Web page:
What I Learned at Stay-at-Home Mom Camp This Summer: Newton’s Third Law of Parenting
By Lindsey Beasley Dianna
This summer, I successfully proved Newton’s third law (because obviously the jury was still out on this one). For every action there is an equal and opposite reaction. In other words, Fun, Go-with-the-Flow Mom equals Terrible Adult, and vice versa. This train wreck confessional serves as a compelling argument for year-round schooling.
After three months of Endless Bend the Rules Days, we are collectively a red-hot mess. We’ve lost basic social skills. Shoes? Shirts? Bathing? Eating with utensils? What do you mean those are normally required expectations? Each day the lot of us gets more and more inappropriate, and my inability to control my reactions to their ridiculousness isn’t helping matters one bit. Through clenched teeth and giggles, all I can do is scream, “Get appropriate! Find your school manners! You won’t last a day outside of the house like this!” Effective parenting techniques, these are not.
We have done the fun—oh man, have we ever: lemonade stands, sleepovers, long beach days, road trips and summer camps. But fun is really hard work.
The trade-offs are many. A homemade dinner usually means kids passing out on the couch while I do dishes, whereas beaching it until sundown all but guarantees another crappy frozen pizza. I mean, they love this pizza, and probably will for the next 200 years as I’m certain there are enough preservatives in there to keep them alive for centuries to come. Summer camps sound amazing—and they totally have been—but they are not the respite and oasis of the “me time” of my fantasies. Transporting, packing, unpacking and managing what’s left of played-out children once I pick them up just adds to our already abundant chaos.
With all of our time spent making memories, the house has gone to—what is the PG word for it—ah yes, crap. I haven’t had this much trouble finding child-appropriate vocabulary since my new-parent days some 10 years ago; my already flimsy filter is just plain destroyed by this point. I am sadly on par with my 3-year-old in this department; she is constantly taking stock of what is and isn’t ok to say out loud. “I never, ever say dammit. I say darn it, dang it, shoot, oh my gosh, oh my goodness. Can’t say dammit and stupid!” she screams. She’s in full parrot mode these days, which is both hilarious and terrifying. I breathe huge sighs of relief when the worst thing she screams is: “I AM VEWY DISAPPOINTED IN YOU, BUTTHEAD!” It’s what she’s not saying that is the scariest, because God knows I’ve uttered worse things before, giving unintentional vocabulary lessons—so much ducking worse. (Thank you, autocorrect!)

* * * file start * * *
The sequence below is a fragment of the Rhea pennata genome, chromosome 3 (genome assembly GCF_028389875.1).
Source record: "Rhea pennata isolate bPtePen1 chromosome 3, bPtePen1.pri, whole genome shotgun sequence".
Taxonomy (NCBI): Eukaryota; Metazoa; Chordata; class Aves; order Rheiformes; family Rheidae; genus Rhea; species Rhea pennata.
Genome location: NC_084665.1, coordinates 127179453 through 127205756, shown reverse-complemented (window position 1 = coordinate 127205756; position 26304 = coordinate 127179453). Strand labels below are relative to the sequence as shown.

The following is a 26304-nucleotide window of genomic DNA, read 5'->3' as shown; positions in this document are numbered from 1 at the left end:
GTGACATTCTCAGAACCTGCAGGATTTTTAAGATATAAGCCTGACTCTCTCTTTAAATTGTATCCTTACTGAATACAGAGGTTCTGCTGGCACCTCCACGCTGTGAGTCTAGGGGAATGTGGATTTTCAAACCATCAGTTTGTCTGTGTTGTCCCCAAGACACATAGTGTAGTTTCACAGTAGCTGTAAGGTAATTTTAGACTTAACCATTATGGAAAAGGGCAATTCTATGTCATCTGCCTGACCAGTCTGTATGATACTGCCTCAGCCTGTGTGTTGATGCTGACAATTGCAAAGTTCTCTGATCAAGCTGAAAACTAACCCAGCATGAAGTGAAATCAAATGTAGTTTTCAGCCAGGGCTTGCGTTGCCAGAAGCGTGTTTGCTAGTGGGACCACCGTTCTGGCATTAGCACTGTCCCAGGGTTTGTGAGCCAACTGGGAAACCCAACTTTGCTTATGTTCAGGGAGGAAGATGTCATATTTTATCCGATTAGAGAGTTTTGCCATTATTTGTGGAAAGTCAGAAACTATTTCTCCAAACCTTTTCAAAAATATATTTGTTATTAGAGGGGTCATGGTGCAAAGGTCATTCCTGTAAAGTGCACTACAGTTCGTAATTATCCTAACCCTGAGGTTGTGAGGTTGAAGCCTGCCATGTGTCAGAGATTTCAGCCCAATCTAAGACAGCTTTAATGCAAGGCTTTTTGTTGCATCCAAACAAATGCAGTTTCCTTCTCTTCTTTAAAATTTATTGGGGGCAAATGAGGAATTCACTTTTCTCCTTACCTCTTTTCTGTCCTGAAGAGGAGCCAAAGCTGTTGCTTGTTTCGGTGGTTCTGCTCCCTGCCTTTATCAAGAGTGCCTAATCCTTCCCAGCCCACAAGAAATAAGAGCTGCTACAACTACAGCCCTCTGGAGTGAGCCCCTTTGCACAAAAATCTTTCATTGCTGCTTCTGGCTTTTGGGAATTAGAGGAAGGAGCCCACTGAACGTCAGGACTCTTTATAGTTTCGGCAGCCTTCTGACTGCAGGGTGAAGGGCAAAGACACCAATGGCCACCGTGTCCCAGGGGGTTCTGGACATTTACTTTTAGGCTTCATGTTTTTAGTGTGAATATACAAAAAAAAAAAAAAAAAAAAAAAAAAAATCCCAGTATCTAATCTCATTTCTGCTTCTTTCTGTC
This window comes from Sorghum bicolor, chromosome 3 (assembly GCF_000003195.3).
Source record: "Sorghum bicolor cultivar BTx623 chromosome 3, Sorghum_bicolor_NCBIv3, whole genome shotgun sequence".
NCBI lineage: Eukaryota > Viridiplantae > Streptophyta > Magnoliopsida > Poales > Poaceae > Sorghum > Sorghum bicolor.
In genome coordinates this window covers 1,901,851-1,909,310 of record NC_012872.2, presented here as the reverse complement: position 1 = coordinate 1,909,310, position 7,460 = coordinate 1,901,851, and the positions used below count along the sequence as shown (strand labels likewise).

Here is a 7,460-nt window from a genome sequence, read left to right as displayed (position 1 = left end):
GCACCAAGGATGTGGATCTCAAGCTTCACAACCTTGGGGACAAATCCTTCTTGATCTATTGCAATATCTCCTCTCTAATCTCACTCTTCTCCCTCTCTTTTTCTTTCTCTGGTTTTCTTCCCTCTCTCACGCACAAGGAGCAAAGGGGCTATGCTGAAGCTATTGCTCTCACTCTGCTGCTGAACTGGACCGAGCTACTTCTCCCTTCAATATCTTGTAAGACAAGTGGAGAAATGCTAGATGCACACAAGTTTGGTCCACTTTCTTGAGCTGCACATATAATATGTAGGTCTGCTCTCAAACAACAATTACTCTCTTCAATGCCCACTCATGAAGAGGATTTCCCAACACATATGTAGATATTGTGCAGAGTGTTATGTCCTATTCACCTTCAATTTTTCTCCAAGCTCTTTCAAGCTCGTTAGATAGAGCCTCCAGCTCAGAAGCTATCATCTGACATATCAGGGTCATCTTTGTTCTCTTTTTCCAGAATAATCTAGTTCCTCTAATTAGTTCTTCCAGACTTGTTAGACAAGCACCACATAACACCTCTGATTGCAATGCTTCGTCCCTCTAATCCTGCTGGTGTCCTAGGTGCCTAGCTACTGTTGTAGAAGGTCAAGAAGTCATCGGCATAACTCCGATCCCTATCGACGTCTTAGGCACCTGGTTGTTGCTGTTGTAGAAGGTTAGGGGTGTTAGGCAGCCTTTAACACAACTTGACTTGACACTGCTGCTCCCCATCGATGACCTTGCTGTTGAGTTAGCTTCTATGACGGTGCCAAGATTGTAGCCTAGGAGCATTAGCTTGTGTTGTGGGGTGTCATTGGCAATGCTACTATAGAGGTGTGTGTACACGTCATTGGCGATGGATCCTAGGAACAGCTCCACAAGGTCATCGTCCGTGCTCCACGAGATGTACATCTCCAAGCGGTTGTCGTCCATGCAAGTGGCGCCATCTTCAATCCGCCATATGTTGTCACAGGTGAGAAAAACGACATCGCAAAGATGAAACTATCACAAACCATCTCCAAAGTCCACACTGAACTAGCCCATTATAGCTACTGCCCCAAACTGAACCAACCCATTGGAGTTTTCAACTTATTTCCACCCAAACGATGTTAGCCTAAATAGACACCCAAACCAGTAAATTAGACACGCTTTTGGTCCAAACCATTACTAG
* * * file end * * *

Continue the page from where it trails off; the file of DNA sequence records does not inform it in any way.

I don’t want to know the ratio of outdoor fun to technological gluttony we’ve achieved this summer. By summer’s end, I reached the point where I said “yes” to my son’s request of downloading Goat Simulator without knowing what the hell it was—and without supervision (gasp!). I had a post-yes panic attack as I ran to the computer praying it wasn’t some twisted bestial nightmare—and got lucky with that, this time. Between this parenting fail among the bevy I’ve accumulated, and needing bullhorns to break their tech-induced trance at times, I have been a huge fan of my new threatening tag line: “I swear we’re about to go Amish up in here, don’t you test me!”
Thanks to Netflix’s keen marketing strategies, the kids have been exposed to some sweet new tag lines themselves, my favorite of which is “Get Hard!” from the new movie featuring Will Ferrell and Kevin Hart. Teachers, other parents, please know they haven’t watched this nor are they aware of the double meaning…honest. I can already feel my buns squeezing into a child’s chair as I sit in the principal’s office stammering a clumsy and inadequate explanation.
I’m thankful for the memories, and have enjoyed this summer’s free-for-all, but for the love of all things holy, I want to get off the crazy ride for just a minute. The pull of going with the flow in an alternately lazy/action-packed summer hasn’t lost its appeal one bit since childhood. In fact, I may have leaned in a bit too aggressively. But I’ve got some serious adulting to do, and this family is desperate for structure, hoping to rediscover appropriateness and civilized living in whatever ways we can muster. With impressive suntans and fractured cognitive states, we creep toward The First Day of School Finish Line.
So, begrudgingly, I say bring on the homework meltdowns, the carpools and drop-off lines. I will try not to complain, at least through the end of September. By next summer I’m hoping that someone will invent Autocorrect While Parenting, a new app I can place squarely over my mouth, the internet, and the mouths of my cherubs.